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As To The Why

Why am I so 'enthralled' with Scotland? The answer is elusive. It might have something to do with the shape of the hills and mountains, the general 'lay of the land' or it's chequered history. The main reason (I'm a walker!) certainly is that perfect sense of being totally alone while following a twisting path across the moors, with the grey-green craggy hills left and right. There is the call of a lone bird wheeling in the windswept sky and the soft murmur of a peaty stream flowing through the heather. To tread where perhaps no man has trodden before. The land is pristine, untouched, unspoiled, but....there is that empty coke can in the grass and a jet flashes across the sky, ripping my perfect dream to tatters. Oh well. Probably it is just me playing these mind games, but then again, it is nobody’s mind but mine anyway. It's the only one I've got!

Isn't it just grand? The magnificent vistas and the near total silence can be quite overwhelming.

For the lover of nature and history, Scotland is paradise incarnate.

Castles? Although many castles have disappeared, there are still quite a few in existence (more then 2000!), perhaps in ruins or modified to become family homes, but that still leaves the visitor with many interesting, sometimes even spectacular discoveries to make. There are of course the great edifices of Blair, Cawdor or Inveraray, but apart from these better known buildings, there are so many lesser known castles and towers and some of those are (I think) much more intriguing!

Battle sites?

There are literally 100's of sites in Scotland where blood was spilt for many a different (and now often forgotten) cause. A very sobering thought.

It’s odd, but the best known fields of 'honour' like Bannockburn and Culloden are so commercialised that visitors with even a minimal sense of history and no more than a thimbleful of imagination could very well be disappointed.

The grass is kept short, the hedges are well trimmed and the visitor centre with its audiovisual show always has friendly people to answer any queries one may have. Still, do go and visit, because, although there is nothing even remotely reminiscent of yesteryear's strive, one can at least say: "Been there, done that".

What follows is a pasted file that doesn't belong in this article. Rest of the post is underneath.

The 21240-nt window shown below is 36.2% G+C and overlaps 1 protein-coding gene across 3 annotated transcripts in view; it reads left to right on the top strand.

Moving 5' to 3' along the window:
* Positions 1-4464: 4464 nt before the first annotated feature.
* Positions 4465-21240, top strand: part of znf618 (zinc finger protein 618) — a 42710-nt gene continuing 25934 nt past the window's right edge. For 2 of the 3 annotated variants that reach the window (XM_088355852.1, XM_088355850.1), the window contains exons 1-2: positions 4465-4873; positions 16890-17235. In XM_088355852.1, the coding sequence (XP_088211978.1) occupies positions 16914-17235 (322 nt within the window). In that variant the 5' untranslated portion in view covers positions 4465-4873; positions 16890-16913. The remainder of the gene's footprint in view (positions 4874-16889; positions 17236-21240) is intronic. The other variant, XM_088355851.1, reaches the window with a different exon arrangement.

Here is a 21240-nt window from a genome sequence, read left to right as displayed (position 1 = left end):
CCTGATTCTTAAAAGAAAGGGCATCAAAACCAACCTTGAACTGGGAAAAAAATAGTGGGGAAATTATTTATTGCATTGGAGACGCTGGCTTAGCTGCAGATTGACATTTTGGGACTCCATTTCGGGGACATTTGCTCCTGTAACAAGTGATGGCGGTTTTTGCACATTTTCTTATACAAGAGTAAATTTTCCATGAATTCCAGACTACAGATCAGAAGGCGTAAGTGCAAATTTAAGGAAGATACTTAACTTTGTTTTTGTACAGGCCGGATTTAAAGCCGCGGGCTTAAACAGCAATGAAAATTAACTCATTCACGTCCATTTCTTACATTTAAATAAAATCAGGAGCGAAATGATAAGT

There are lesser known sites e.g. Glenfruin, where in the heather one may just hear the faint echo of steel on steel. Famous names which spring to mind are Rob Roy McGregor, Macbeth, Robert the Bruce, William Wallace, Eochaid ‘the Poisonous’ (How I love that name!) and of course Mary, Queen of Scots. Yes, they all had their day and they all saw the sun set over the green clad hills. Yet, no matter how important they thought themselves to be back then, there is no escape from "the way of all flesh".

Apart from all that, there are the abbey ruins at Melrose, Jedburgh and Arbroath and museums by the score.

Scotland's most impressive asset however is it's natural beauty. The vibrant and lush Cairngorms, the dreamy dales of the Borders region and the rugged mountains in the northwest. Its all there to be discovered. Scotland never ever disappoints!


This site is a serious effort on my part to somehow, make sense of it all. To create a viable and much more accessible alternative to the guidebook I mentioned earlier. It may not have the scope and depth of e.g. Undiscovered Scotland, but they've been around for quite a while and catching up is not exactly what I have in mind. I hope you'll enjoy this "labour of love" just the same!

I would like to extend a very warm thanks to my dear friend Judith Sleigh, owner of Tourism Scotland at Banchory. I have known Judith for about 35 years and she is very good at keeping me focused with my eyes 'on the ball'. A wonderful lady!